Second Circuit Affirms Insider Trading Conviction And Vacates Restitution Order Of Sports Gambler Billy Walters
12/11/2018On December 4, 2018, the United States Court of Appeals for the Second Circuit affirmed the insider trading conviction, judgment, and order of forfeiture of professional sports gambler Billy Walters, while simultaneously vacating and remanding the $8.89 million restitution order that had been entered against him in light of the Supreme Court’s decision in Lagos v. United States, 138 S. Ct. 1684 (2018). U.S. v. Walters, et al., No. 17-2373 (2d Cir. Dec. 4, 2018).
Walters was sentenced in July 2017 to a five-year prison term and a $10 million fine after being convicted of wire fraud and securities fraud for trading on insider information concerning multiple public companies. The District Court later ordered him to forfeit over $25 million and to pay restitution of $8.89 million. On appeal, Walters argued primarily that the indictment in the case should be dismissed and his conviction was prejudiced because a special agent of the Federal Bureau of Investigation (the “FBI”) leaked confidential grand jury information about the investigation to reporters from the Wall Street Journal and the New York Times, which increased pressure on both the investigators and targets of the investigation. See also Shearman & Sterling LLP Southern District of New York Finds That Government Leaks Do Not Warrant Dismissal of Insider Trading Charges Against Billy Walters, Need To Know Weekly, (March 30, 2017). Walters also argued that the Government suborned perjury because of inconsistencies in testimony offered by the cooperating insider, that the evidence was insufficient to support certain counts of conviction, and that certain fees included in the restitution order were unrecoverable under the Mandatory Victim Restitution Act (“MVRA”).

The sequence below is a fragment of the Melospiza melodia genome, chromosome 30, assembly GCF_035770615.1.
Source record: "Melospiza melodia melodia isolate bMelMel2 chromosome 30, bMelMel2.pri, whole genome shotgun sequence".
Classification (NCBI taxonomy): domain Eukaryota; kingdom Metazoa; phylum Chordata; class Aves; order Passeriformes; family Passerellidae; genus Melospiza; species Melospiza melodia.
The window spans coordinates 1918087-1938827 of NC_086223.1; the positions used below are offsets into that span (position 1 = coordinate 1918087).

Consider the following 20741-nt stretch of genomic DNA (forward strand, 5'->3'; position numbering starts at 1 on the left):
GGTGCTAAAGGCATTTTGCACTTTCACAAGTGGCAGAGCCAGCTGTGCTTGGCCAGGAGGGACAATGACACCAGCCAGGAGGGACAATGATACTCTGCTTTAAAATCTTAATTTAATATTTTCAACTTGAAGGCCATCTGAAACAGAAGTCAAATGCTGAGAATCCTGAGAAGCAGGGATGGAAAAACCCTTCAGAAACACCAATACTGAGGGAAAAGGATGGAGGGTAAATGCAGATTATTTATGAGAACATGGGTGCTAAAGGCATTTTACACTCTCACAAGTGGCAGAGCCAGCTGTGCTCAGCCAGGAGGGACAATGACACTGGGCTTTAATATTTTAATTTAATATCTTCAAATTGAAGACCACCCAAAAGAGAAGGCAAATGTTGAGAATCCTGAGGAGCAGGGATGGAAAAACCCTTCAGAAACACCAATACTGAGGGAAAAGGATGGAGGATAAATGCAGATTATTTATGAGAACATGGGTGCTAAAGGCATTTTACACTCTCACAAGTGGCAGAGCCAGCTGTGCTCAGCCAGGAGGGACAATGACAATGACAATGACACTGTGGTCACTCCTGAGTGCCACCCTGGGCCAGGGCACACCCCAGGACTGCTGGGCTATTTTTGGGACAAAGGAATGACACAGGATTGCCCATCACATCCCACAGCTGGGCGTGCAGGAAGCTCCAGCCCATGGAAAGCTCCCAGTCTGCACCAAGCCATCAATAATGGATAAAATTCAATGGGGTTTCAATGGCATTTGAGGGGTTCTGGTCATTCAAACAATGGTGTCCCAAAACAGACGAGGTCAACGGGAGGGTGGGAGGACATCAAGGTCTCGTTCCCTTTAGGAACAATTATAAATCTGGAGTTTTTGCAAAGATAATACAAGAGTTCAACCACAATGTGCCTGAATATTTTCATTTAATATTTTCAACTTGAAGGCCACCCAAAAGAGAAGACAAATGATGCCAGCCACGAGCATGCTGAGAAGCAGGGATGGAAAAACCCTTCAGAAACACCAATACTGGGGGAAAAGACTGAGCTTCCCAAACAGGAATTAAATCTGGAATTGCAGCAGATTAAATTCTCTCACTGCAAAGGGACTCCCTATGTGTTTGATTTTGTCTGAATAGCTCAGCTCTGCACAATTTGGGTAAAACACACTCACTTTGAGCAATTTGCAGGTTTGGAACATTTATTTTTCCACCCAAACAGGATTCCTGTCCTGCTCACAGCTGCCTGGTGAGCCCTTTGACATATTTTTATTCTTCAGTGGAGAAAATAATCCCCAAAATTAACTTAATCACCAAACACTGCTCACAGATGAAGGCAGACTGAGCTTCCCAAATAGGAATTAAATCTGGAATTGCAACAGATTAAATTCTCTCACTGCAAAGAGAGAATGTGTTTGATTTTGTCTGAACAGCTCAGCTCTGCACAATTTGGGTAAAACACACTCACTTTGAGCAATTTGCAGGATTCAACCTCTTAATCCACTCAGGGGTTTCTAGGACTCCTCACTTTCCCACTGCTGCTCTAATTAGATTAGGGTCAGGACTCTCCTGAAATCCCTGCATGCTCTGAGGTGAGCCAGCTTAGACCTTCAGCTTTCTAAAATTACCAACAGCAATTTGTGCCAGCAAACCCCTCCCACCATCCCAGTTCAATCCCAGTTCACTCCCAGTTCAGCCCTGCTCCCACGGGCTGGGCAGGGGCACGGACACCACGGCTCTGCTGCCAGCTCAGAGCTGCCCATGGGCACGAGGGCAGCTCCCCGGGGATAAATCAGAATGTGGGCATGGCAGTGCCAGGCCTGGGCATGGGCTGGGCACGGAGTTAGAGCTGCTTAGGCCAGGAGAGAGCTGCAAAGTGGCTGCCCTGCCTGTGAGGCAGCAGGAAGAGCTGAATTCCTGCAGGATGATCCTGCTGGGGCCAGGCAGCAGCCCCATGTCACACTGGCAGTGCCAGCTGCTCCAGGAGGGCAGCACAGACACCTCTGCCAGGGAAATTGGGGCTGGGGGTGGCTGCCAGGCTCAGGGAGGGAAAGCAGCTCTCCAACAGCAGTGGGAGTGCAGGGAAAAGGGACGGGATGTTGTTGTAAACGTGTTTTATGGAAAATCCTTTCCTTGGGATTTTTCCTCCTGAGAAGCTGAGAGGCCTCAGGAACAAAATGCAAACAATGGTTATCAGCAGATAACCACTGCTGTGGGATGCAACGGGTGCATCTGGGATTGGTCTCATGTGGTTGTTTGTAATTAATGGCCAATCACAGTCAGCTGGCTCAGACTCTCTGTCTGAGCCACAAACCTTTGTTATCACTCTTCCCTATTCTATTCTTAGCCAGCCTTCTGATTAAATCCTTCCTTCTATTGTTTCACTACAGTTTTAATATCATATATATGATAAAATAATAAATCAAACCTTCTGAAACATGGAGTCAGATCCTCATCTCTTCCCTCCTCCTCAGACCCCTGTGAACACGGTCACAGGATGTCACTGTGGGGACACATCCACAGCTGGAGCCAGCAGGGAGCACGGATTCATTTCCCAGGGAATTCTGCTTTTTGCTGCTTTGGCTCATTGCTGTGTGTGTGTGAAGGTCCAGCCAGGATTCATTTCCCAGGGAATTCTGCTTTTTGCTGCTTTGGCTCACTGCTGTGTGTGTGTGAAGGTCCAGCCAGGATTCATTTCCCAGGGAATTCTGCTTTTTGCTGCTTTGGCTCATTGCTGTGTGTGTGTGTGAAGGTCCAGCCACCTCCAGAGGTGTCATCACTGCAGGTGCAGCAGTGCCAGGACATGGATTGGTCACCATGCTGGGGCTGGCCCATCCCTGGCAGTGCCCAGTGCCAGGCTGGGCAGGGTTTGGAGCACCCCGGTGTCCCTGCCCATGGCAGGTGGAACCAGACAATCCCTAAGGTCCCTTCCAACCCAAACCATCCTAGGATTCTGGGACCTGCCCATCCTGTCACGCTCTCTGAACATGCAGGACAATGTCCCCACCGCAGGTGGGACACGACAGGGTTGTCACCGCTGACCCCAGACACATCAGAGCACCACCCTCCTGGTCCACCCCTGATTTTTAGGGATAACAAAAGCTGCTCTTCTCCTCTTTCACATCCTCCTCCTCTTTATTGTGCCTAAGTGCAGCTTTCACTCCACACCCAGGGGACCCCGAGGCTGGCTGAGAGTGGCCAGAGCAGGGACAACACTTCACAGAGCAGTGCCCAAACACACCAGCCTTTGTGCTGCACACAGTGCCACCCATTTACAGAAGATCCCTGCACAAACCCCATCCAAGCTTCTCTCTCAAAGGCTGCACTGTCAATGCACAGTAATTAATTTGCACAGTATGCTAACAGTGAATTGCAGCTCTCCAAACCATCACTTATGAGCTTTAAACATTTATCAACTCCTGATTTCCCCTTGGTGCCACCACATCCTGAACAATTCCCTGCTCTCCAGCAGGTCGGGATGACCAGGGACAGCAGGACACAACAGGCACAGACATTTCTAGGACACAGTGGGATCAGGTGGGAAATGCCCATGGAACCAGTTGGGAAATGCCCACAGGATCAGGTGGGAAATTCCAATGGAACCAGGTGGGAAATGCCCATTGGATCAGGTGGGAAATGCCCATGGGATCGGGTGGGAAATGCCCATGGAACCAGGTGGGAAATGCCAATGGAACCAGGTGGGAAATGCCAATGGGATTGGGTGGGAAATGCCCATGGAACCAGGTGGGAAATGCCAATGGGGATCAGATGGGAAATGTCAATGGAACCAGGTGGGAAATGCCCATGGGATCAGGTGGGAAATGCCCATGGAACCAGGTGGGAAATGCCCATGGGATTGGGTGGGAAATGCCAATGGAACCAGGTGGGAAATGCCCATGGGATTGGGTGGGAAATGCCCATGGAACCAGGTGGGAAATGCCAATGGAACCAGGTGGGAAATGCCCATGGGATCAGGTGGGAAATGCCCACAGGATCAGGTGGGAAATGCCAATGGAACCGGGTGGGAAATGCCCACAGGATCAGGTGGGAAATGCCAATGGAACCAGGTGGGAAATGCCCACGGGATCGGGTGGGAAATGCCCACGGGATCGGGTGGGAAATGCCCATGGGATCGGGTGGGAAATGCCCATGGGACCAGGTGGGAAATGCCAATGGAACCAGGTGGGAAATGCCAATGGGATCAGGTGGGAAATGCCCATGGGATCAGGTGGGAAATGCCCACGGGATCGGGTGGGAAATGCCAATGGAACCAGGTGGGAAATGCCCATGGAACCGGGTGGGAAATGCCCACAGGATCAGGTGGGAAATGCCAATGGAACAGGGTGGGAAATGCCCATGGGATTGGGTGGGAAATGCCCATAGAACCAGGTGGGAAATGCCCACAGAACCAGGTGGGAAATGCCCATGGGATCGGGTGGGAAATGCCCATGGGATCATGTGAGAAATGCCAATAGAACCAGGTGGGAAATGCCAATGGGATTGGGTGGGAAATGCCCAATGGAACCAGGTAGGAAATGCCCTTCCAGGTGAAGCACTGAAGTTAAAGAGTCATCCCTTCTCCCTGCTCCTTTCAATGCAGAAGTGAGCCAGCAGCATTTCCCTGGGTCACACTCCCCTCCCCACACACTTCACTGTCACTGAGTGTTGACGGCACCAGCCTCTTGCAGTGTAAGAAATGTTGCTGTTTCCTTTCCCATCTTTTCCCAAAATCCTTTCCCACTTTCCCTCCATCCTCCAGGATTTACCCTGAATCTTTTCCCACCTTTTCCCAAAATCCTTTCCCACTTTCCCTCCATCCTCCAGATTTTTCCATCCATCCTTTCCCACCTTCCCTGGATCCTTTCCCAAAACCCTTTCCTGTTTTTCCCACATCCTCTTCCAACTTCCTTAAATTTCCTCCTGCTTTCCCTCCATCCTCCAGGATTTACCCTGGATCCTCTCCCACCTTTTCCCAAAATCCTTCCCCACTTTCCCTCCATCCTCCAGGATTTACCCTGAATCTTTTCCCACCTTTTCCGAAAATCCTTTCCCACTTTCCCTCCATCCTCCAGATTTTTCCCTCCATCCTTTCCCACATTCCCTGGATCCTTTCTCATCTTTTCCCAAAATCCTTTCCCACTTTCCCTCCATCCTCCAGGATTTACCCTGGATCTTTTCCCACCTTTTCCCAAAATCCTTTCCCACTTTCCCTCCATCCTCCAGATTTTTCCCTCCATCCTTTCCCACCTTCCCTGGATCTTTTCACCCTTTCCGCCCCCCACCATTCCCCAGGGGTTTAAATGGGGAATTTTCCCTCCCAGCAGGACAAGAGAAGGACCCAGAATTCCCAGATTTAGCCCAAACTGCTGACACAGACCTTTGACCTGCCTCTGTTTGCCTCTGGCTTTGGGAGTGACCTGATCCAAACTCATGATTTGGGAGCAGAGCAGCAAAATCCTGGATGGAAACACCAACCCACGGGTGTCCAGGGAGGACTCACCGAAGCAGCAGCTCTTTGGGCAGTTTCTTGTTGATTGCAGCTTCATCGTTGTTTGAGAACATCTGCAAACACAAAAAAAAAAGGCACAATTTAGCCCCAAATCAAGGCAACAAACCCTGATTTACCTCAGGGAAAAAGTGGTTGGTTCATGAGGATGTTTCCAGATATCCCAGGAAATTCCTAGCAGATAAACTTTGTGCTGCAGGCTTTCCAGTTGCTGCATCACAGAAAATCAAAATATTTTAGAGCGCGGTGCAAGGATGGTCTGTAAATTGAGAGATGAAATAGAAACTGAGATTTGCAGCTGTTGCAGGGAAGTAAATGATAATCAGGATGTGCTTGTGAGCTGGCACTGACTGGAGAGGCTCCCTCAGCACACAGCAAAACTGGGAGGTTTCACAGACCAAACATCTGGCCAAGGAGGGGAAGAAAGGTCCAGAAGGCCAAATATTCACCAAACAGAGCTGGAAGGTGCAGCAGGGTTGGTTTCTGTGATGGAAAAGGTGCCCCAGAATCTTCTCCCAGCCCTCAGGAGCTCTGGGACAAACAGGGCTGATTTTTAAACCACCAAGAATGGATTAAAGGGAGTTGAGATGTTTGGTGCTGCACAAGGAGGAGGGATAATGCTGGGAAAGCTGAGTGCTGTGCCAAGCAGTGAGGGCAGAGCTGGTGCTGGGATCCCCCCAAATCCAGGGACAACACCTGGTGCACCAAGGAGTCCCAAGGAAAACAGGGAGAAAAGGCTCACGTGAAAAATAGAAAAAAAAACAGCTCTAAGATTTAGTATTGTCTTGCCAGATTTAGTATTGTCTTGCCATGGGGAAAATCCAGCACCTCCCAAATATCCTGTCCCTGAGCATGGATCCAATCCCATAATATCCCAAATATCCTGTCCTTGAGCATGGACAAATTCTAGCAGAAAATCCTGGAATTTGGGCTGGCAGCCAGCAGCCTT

With regard to the FBI leaking information to the press, the Court wrote that “the leaking of confidential grand jury information to members of the press, whether to satisfy public interest in high profile criminal prosecutions or to generate evidentiary leads, is serious misconduct and, indeed, likely criminal.” Thus, the panel agreed that the FBI agent’s multiyear leaking was “deeply troubling” and the lack of a hearing by the District Court prevented a fuller understanding of any other cases where leaks occurred, or if anyone else in the FBI or U.S. attorney’s office was complicit. Nevertheless, the Second Circuit found that Walters did not demonstrate he was prejudiced by the leaks, emphasizing that the investigation was active and ongoing before the articles that resulted from the leaks were published and that it was speculative to attribute any later investigative developments to the leaks. The Court noted that “[w]hile there may be circumstances where strategic leaks of grand jury evidence by law enforcement rises to the level of outrageous conduct sufficient to warrant dismissal, those circumstances are not present here.”
The Court separately rejected Walters’ sufficiency and other evidentiary arguments, expressly agreeing with the District Court that any inconsistencies in the cooperating witness’s testimony were likely the result of misremembering, and that even if there had been perjury, it was immaterial in light of other evidence supporting Walters’s conviction.
But the Second Circuit wrote that a remand was appropriate for the District Court to determine whether the fees encompassed in the restitution award are recoverable under the MVRA, consistent with the Supreme Court’s guidance in Lagos, which addressed the categories recoverable under the MVRA. Notably, the Government had consented to such a remand.
In a separate concurring opinion, Judge Jacobs agreed with the decision to uphold Walters’s indictment and conviction, but said that the decision by the District Court not to hold a hearing meant the full scope of what occurred goes unknown. Jacobs wrote that “the leak of grand jury testimony is in some respects more egregious than anything Walters did … The FBI depends on the confidence of the public, jurors and judges. The confidence is critical to its mission; so this kind of thing is very bad for business.”